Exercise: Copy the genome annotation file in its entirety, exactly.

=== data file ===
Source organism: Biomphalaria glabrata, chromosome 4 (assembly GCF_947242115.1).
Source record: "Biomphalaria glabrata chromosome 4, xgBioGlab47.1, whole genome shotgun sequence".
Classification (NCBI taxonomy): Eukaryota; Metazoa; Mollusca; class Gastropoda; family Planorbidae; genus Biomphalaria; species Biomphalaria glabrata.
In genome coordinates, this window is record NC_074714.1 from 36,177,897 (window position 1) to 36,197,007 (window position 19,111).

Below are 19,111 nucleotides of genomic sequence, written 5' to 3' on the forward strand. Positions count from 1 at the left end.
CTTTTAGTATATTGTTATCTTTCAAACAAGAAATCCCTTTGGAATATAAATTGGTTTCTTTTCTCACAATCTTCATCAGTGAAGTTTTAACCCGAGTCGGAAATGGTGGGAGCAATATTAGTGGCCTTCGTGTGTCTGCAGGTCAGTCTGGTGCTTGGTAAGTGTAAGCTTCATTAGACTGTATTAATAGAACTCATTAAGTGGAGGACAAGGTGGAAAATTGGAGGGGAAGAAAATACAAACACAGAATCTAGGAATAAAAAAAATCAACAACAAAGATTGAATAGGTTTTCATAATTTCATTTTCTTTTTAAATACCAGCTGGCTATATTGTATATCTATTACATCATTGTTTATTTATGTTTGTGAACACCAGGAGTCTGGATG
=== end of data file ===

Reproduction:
Source organism: Biomphalaria glabrata, chromosome 4 (assembly GCF_947242115.1).
Source record: "Biomphalaria glabrata chromosome 4, xgBioGlab47.1, whole genome shotgun sequence".
Classification (NCBI taxonomy): Eukaryota; Metazoa; Mollusca; class Gastropoda; family Planorbidae; genus Biomphalaria; species Biomphalaria glabrata.
In genome coordinates, this window is record NC_074714.1 from 36,177,897 (window position 1) to 36,197,007 (window position 19,111).

Below are 19,111 nucleotides of genomic sequence, written 5' to 3' on the forward strand. Positions count from 1 at the left end.
CTTTTAGTATATTGTTATCTTTCAAACAAGAAATCCCTTTGGAATATAAATTGGTTTCTTTTCTCACAATCTTCATCAGTGAAGTTTTAACCCGAGTCGGAAATGGTGGGAGCAATATTAGTGGCCTTCGTGTGTCTGCAGGTCAGTCTGGTGCTTGGTAAGTGTAAGCTTCATTAGACTGTATTAATAGAACTCATTAAGTGGAGGACAAGGTGGAAAATTGGAGGGGAAGAAAATACAAACACAGAATCTAGGAATAAAAAAAATCAACAACAAAGATTGAATAGGTTTTCATAATTTCATTTTCTTTTTAAATACCAGCTGGCTATATTGTATATCTATTACATCATTGTTTATTTATGTTTGTGAACACCAGGAGTCTGGATG